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Early evolution of the crust-mantle systemNd isotopic data indicate that most Archean igneous rocks including compositions ranging from komatiite to tonalite are derived from undepleted or depleted upper mantle sources. If sampling is representative, only a few require enriched sources. A major unresolved question is the fate of the material removed from the upper mantle leaving early depleted sources as residue. One possibility is that widespread depletion of the early mantle resulted from a period of early degassing and magmatism. Rare gas isotopic data, in particular 129Xe/130Xe ratios, seem to demand that the upper mantle was extensively degassed at or before 4.4 b.y. and this led to rapid growth of the atmosphere and oceans. The lower mantle, however, was not significantly degassed during this event. It is likely that such widespread degassing and magmatism of the upper mantle transferred significant quantities of incompatible elements into the uppermost mantle or crust. Once formed, such an enriched fraction should resist recycling into the mantle and collect at or near the Earth's surface. One possibility is that it collects chiefly in a zone of partial melting, analogous to the present low-velocity zone at the base of the lithosphere.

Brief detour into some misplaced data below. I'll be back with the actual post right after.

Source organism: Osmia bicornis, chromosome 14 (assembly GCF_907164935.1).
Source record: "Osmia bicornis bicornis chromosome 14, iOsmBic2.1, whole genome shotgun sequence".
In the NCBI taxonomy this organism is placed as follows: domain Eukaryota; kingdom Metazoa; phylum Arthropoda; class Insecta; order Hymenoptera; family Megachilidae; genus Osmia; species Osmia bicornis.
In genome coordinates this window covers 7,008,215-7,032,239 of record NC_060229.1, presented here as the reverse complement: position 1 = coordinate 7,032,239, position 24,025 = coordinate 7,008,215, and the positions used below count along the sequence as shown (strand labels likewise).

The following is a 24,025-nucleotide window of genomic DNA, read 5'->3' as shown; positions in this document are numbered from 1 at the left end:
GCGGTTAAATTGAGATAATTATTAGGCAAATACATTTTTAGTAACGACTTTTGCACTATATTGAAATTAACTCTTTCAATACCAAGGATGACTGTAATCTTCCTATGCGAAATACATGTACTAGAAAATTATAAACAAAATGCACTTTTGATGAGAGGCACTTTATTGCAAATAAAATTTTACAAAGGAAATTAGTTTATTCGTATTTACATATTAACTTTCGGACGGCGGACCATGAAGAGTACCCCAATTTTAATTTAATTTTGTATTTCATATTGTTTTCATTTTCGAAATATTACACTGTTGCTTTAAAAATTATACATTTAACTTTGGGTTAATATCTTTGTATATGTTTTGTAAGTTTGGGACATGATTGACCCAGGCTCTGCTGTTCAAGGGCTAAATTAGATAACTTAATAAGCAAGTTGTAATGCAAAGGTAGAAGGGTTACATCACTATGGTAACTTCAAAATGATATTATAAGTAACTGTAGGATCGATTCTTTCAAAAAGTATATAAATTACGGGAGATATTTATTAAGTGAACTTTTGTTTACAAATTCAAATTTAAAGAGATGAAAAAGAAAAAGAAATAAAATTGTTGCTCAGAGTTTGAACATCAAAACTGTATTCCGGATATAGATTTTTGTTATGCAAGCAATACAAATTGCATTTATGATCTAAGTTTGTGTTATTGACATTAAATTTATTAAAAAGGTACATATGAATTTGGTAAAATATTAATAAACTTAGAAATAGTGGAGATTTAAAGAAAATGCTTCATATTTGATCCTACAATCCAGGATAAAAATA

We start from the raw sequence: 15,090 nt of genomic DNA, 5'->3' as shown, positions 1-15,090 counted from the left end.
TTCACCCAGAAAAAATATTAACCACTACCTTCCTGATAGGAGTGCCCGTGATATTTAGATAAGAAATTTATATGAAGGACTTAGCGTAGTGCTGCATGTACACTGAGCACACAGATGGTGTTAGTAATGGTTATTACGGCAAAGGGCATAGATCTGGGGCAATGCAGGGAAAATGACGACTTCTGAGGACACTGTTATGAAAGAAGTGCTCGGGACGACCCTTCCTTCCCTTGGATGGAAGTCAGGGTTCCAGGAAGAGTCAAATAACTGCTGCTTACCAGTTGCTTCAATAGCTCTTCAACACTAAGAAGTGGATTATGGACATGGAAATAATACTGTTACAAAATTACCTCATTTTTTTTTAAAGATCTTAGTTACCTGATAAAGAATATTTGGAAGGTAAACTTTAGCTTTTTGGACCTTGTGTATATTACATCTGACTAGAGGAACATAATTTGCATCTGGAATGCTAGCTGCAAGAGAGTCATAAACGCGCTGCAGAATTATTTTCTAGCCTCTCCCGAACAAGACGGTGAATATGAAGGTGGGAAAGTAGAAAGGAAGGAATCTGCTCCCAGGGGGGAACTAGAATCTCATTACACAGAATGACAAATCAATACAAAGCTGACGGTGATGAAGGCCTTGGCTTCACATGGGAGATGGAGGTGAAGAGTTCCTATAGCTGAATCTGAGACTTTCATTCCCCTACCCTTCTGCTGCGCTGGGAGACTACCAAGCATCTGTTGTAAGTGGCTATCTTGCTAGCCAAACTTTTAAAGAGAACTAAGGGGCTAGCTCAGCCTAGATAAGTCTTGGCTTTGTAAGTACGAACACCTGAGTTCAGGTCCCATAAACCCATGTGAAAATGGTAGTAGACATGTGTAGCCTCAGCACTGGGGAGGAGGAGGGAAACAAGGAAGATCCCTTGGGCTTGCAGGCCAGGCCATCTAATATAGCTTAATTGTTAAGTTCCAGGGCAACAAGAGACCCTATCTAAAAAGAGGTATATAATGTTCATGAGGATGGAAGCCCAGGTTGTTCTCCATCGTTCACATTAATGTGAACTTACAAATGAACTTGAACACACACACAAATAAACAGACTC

Document ID
Document Type
Conference Paper
Condie, K. C. (New Mexico Inst. of Mining and Technology Socorro, NM, United States)
Date Acquired
August 12, 2013
Publication Date
January 1, 1985
Publication Information
Publication: Lunar and Planetary Inst. Workshop on the Early Earth: The Interval from Accretion to the Older Archean
Subject Category
Distribution Limits
Work of the US Gov. Public Use Permitted.

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IDRelationTitle19850024749Analytic PrimaryWorkshop on the Early Earth: The Interval from Accretion to the Older Archean